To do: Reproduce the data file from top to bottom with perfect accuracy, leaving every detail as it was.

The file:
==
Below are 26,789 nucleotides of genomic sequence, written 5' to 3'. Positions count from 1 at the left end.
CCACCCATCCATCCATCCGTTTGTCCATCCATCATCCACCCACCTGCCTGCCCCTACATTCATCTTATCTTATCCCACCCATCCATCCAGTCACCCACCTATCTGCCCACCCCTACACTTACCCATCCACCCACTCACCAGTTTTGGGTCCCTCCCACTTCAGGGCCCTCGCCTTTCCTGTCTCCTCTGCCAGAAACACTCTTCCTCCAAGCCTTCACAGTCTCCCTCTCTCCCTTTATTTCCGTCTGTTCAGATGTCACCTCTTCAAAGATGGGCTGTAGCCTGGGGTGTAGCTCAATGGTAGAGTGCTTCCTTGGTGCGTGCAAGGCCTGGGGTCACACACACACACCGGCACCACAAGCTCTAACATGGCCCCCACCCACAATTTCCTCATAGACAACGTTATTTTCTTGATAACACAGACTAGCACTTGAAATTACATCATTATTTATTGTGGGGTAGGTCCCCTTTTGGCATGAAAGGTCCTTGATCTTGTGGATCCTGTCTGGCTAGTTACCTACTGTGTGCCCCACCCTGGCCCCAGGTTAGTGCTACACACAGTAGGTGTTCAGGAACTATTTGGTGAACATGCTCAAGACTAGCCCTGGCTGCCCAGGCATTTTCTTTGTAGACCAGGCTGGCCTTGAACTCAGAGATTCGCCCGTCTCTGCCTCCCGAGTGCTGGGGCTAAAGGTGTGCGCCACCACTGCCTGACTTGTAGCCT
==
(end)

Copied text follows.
Below are 26,789 nucleotides of genomic sequence, written 5' to 3'. Positions count from 1 at the left end.
CCACCCATCCATCCATCCGTTTGTCCATCCATCATCCACCCACCTGCCTGCCCCTACATTCATCTTATCTTATCCCACCCATCCATCCAGTCACCCACCTATCTGCCCACCCCTACACTTACCCATCCACCCACTCACCAGTTTTGGGTCCCTCCCACTTCAGGGCCCTCGCCTTTCCTGTCTCCTCTGCCAGAAACACTCTTCCTCCAAGCCTTCACAGTCTCCCTCTCTCCCTTTATTTCCGTCTGTTCAGATGTCACCTCTTCAAAGATGGGCTGTAGCCTGGGGTGTAGCTCAATGGTAGAGTGCTTCCTTGGTGCGTGCAAGGCCTGGGGTCACACACACACACCGGCACCACAAGCTCTAACATGGCCCCCACCCACAATTTCCTCATAGACAACGTTATTTTCTTGATAACACAGACTAGCACTTGAAATTACATCATTATTTATTGTGGGGTAGGTCCCCTTTTGGCATGAAAGGTCCTTGATCTTGTGGATCCTGTCTGGCTAGTTACCTACTGTGTGCCCCACCCTGGCCCCAGGTTAGTGCTACACACAGTAGGTGTTCAGGAACTATTTGGTGAACATGCTCAAGACTAGCCCTGGCTGCCCAGGCATTTTCTTTGTAGACCAGGCTGGCCTTGAACTCAGAGATTCGCCCGTCTCTGCCTCCCGAGTGCTGGGGCTAAAGGTGTGCGCCACCACTGCCTGACTTGTAGCCT